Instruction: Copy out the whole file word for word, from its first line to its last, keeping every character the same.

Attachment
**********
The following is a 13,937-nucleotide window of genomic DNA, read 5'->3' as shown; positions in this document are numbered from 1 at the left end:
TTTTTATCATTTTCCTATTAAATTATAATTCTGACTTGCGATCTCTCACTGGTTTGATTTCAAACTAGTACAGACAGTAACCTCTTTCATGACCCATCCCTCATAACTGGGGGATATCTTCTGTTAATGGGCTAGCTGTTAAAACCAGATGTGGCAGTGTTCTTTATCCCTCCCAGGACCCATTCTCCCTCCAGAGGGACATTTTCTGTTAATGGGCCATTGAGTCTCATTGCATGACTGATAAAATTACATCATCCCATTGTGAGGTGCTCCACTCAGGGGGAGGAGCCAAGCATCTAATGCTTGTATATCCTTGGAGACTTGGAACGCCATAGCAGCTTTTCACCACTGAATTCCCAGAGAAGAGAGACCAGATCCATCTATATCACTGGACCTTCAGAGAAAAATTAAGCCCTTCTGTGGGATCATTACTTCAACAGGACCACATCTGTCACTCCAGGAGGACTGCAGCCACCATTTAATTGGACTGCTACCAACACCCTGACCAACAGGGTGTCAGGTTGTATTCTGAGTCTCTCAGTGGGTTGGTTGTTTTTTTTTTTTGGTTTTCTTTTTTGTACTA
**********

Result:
The following is a 13,937-nucleotide window of genomic DNA, read 5'->3' as shown; positions in this document are numbered from 1 at the left end:
TTTTTATCATTTTCCTATTAAATTATAATTCTGACTTGCGATCTCTCACTGGTTTGATTTCAAACTAGTACAGACAGTAACCTCTTTCATGACCCATCCCTCATAACTGGGGGATATCTTCTGTTAATGGGCTAGCTGTTAAAACCAGATGTGGCAGTGTTCTTTATCCCTCCCAGGACCCATTCTCCCTCCAGAGGGACATTTTCTGTTAATGGGCCATTGAGTCTCATTGCATGACTGATAAAATTACATCATCCCATTGTGAGGTGCTCCACTCAGGGGGAGGAGCCAAGCATCTAATGCTTGTATATCCTTGGAGACTTGGAACGCCATAGCAGCTTTTCACCACTGAATTCCCAGAGAAGAGAGACCAGATCCATCTATATCACTGGACCTTCAGAGAAAAATTAAGCCCTTCTGTGGGATCATTACTTCAACAGGACCACATCTGTCACTCCAGGAGGACTGCAGCCACCATTTAATTGGACTGCTACCAACACCCTGACCAACAGGGTGTCAGGTTGTATTCTGAGTCTCTCAGTGGGTTGGTTGTTTTTTTTTTTTGGTTTTCTTTTTTGTACTA